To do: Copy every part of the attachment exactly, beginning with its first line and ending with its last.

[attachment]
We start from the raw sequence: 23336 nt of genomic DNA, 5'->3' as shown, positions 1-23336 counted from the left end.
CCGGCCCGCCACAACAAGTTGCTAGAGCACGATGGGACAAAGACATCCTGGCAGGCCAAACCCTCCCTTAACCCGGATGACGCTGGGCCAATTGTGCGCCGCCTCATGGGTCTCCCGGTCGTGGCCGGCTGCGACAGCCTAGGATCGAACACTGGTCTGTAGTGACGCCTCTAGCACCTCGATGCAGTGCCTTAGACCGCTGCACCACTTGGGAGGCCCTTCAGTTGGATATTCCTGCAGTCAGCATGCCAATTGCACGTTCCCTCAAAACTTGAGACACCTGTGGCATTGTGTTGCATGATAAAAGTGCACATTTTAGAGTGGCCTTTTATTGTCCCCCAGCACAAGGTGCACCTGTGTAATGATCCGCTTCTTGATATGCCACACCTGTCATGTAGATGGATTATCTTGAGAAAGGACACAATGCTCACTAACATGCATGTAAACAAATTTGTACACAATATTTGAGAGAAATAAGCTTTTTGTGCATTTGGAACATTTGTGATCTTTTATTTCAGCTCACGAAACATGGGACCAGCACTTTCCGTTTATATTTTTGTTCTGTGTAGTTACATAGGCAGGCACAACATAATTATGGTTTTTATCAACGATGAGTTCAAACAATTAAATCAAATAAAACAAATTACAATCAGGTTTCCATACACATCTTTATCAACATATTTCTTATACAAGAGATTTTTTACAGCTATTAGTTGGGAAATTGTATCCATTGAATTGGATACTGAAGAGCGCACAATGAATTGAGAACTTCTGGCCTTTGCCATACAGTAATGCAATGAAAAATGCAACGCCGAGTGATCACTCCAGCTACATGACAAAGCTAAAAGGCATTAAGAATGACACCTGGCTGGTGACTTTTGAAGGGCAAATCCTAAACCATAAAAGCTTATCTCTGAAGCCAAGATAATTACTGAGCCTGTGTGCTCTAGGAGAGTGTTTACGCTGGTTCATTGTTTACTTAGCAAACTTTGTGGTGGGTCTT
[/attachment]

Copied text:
We start from the raw sequence: 23336 nt of genomic DNA, 5'->3' as shown, positions 1-23336 counted from the left end.
CCGGCCCGCCACAACAAGTTGCTAGAGCACGATGGGACAAAGACATCCTGGCAGGCCAAACCCTCCCTTAACCCGGATGACGCTGGGCCAATTGTGCGCCGCCTCATGGGTCTCCCGGTCGTGGCCGGCTGCGACAGCCTAGGATCGAACACTGGTCTGTAGTGACGCCTCTAGCACCTCGATGCAGTGCCTTAGACCGCTGCACCACTTGGGAGGCCCTTCAGTTGGATATTCCTGCAGTCAGCATGCCAATTGCACGTTCCCTCAAAACTTGAGACACCTGTGGCATTGTGTTGCATGATAAAAGTGCACATTTTAGAGTGGCCTTTTATTGTCCCCCAGCACAAGGTGCACCTGTGTAATGATCCGCTTCTTGATATGCCACACCTGTCATGTAGATGGATTATCTTGAGAAAGGACACAATGCTCACTAACATGCATGTAAACAAATTTGTACACAATATTTGAGAGAAATAAGCTTTTTGTGCATTTGGAACATTTGTGATCTTTTATTTCAGCTCACGAAACATGGGACCAGCACTTTCCGTTTATATTTTTGTTCTGTGTAGTTACATAGGCAGGCACAACATAATTATGGTTTTTATCAACGATGAGTTCAAACAATTAAATCAAATAAAACAAATTACAATCAGGTTTCCATACACATCTTTATCAACATATTTCTTATACAAGAGATTTTTTACAGCTATTAGTTGGGAAATTGTATCCATTGAATTGGATACTGAAGAGCGCACAATGAATTGAGAACTTCTGGCCTTTGCCATACAGTAATGCAATGAAAAATGCAACGCCGAGTGATCACTCCAGCTACATGACAAAGCTAAAAGGCATTAAGAATGACACCTGGCTGGTGACTTTTGAAGGGCAAATCCTAAACCATAAAAGCTTATCTCTGAAGCCAAGATAATTACTGAGCCTGTGTGCTCTAGGAGAGTGTTTACGCTGGTTCATTGTTTACTTAGCAAACTTTGTGGTGGGTCTT